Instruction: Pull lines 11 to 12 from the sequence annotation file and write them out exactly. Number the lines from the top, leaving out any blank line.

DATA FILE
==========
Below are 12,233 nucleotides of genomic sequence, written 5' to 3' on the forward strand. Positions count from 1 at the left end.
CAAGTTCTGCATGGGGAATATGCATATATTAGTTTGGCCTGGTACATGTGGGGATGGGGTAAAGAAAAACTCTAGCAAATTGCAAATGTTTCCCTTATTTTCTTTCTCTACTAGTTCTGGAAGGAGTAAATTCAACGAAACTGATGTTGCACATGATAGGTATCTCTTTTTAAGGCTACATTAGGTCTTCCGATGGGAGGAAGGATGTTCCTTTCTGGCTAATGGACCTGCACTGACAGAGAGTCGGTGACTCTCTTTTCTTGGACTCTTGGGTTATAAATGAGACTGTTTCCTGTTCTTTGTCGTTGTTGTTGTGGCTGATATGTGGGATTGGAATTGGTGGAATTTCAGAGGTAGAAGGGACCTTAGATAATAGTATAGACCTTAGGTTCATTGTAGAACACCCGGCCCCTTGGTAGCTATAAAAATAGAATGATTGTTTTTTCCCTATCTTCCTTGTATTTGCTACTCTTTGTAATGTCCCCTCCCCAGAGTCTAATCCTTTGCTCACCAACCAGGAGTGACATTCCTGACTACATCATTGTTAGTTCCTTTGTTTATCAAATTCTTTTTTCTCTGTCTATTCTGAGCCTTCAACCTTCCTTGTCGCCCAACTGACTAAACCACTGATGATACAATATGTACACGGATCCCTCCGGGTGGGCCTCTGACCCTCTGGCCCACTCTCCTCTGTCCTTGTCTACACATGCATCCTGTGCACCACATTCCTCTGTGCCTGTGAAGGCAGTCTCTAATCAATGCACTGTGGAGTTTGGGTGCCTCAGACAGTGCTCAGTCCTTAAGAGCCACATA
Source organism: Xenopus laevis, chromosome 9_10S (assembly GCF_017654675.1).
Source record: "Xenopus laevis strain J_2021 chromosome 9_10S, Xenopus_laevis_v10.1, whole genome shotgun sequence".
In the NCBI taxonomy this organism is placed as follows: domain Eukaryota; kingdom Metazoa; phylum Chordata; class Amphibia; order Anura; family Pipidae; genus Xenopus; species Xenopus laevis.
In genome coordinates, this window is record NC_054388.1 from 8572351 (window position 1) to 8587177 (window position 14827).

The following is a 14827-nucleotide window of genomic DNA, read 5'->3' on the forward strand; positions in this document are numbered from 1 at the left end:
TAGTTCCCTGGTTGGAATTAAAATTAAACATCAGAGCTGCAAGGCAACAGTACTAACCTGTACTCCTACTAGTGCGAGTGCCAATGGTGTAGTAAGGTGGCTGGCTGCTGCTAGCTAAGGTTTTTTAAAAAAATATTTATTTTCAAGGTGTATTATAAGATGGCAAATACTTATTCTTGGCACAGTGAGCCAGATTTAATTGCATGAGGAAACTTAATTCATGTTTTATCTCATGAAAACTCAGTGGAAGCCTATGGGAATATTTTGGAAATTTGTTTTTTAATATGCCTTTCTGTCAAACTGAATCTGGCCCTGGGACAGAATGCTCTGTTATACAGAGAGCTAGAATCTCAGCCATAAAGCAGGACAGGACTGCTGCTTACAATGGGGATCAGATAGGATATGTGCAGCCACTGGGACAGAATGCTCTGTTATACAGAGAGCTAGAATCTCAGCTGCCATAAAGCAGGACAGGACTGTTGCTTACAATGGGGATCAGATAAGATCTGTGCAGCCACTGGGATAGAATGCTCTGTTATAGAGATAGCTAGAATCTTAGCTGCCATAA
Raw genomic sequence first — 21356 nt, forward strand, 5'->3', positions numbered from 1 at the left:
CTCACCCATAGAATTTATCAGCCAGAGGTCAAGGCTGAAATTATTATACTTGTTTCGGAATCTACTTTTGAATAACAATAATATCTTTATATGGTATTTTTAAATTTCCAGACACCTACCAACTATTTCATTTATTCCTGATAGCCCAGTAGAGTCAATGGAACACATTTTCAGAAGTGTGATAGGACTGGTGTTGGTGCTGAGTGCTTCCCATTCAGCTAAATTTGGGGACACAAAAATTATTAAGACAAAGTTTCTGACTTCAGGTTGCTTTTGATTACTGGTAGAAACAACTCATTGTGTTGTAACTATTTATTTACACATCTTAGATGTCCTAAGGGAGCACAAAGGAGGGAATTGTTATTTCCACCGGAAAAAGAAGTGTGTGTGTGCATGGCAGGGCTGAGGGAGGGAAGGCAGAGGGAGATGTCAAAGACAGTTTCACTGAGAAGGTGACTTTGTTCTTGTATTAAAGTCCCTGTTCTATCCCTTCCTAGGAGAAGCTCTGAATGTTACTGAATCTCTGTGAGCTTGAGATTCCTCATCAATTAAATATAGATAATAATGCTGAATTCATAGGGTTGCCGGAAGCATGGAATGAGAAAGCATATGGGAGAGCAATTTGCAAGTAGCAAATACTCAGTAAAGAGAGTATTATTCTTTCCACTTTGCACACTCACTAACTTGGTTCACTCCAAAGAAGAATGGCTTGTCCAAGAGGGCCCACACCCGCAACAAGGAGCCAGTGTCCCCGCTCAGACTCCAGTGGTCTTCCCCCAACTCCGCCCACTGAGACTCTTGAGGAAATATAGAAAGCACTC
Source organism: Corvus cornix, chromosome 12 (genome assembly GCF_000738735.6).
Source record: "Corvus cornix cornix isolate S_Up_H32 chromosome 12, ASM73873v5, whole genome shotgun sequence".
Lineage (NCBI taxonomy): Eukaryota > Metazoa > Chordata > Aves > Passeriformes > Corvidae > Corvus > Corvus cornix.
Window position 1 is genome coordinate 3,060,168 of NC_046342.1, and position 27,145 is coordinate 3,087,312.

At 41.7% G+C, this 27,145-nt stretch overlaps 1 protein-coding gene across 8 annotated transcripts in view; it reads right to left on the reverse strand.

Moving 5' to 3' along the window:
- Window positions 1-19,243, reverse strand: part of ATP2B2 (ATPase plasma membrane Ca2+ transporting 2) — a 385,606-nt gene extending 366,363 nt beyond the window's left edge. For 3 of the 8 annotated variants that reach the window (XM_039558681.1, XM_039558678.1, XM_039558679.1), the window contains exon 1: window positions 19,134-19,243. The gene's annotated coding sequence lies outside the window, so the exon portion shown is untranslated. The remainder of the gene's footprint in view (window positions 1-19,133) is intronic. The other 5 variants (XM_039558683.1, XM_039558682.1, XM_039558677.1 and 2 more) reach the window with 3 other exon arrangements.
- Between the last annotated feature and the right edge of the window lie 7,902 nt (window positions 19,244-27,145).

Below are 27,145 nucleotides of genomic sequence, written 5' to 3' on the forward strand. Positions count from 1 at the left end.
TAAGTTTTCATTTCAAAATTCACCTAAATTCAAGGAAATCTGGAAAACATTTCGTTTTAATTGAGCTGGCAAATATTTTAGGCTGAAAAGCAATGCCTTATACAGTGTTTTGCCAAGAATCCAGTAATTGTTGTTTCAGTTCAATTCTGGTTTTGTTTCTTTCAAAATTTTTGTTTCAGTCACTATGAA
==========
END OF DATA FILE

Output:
Source organism: Corvus cornix, chromosome 12 (genome assembly GCF_000738735.6).
Source record: "Corvus cornix cornix isolate S_Up_H32 chromosome 12, ASM73873v5, whole genome shotgun sequence".